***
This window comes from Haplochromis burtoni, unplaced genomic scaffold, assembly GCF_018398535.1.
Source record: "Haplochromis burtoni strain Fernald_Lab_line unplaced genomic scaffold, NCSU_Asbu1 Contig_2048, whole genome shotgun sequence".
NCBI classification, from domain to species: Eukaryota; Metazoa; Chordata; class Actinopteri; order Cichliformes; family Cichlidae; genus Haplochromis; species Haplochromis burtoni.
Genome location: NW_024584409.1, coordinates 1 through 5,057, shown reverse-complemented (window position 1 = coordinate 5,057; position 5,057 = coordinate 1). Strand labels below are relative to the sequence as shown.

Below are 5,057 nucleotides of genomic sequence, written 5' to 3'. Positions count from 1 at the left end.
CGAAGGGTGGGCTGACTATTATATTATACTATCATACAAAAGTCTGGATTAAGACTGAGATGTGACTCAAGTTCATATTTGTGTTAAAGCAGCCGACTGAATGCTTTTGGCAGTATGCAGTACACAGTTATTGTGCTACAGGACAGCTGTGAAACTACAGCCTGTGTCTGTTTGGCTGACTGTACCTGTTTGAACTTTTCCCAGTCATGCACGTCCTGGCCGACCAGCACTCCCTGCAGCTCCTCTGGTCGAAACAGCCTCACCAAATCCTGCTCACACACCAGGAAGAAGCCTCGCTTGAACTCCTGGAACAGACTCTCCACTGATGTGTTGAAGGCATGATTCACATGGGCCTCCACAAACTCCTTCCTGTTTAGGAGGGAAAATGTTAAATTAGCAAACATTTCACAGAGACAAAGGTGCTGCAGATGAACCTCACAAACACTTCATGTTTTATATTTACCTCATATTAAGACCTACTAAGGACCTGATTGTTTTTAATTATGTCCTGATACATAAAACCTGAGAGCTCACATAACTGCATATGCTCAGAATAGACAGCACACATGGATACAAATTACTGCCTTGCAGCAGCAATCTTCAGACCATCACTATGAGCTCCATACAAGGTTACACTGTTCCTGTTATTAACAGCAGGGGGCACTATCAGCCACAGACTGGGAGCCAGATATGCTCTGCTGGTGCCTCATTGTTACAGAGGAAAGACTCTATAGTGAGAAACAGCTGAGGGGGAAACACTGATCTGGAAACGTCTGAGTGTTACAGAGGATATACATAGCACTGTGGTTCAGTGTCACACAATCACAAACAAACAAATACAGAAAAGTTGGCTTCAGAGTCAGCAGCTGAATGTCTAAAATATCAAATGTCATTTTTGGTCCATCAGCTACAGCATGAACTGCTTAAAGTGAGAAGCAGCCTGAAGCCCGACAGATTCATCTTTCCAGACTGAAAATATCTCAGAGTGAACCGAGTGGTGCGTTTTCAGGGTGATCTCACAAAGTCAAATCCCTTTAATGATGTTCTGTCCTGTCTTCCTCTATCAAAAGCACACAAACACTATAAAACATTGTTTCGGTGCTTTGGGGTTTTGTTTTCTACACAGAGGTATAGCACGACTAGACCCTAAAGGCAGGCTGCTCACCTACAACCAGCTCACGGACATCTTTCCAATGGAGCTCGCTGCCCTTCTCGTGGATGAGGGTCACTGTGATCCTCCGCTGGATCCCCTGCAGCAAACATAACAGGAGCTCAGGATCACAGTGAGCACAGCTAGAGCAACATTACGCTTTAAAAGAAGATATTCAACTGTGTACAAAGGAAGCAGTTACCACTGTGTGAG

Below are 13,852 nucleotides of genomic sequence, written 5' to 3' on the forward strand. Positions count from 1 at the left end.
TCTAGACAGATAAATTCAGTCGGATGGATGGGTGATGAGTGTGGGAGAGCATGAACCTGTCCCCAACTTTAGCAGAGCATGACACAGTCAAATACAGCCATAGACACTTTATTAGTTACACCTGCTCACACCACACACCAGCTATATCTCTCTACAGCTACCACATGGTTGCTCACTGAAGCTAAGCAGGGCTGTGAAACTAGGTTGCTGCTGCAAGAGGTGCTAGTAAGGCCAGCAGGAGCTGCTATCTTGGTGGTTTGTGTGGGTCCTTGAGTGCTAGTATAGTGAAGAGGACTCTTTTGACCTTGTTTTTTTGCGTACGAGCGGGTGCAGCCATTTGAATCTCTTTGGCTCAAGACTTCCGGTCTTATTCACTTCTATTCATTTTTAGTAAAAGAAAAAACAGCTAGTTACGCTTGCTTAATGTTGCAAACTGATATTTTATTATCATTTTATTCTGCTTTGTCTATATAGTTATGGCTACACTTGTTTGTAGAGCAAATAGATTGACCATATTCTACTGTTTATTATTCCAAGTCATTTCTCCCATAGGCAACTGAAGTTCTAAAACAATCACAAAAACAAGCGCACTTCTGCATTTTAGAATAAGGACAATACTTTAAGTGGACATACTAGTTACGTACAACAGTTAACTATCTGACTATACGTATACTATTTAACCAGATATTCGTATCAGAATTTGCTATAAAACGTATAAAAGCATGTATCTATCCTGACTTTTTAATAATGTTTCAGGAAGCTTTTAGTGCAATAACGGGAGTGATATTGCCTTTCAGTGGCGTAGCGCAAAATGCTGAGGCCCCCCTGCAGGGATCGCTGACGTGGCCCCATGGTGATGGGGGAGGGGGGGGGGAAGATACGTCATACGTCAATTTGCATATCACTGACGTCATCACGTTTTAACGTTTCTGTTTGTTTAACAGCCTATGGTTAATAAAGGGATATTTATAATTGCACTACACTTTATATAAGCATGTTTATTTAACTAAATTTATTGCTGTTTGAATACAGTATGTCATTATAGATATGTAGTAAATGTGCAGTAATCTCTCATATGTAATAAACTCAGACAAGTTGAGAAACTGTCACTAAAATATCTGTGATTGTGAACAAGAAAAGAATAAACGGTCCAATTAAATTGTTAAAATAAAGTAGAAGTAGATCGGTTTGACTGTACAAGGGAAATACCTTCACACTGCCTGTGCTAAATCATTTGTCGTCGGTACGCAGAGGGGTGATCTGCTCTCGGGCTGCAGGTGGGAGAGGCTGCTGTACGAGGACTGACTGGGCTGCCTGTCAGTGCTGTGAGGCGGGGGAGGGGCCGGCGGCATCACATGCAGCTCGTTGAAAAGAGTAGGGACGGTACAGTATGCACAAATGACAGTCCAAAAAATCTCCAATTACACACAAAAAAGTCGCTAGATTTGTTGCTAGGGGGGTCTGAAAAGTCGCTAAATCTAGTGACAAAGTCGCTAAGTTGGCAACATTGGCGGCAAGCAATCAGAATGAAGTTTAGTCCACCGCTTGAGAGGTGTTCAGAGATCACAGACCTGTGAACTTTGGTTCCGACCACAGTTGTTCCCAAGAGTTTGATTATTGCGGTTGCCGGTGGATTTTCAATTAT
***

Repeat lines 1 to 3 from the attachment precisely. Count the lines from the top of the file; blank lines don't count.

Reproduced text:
This window comes from Haplochromis burtoni, unplaced genomic scaffold, assembly GCF_018398535.1.
Source record: "Haplochromis burtoni strain Fernald_Lab_line unplaced genomic scaffold, NCSU_Asbu1 Contig_2048, whole genome shotgun sequence".
NCBI classification, from domain to species: Eukaryota; Metazoa; Chordata; class Actinopteri; order Cichliformes; family Cichlidae; genus Haplochromis; species Haplochromis burtoni.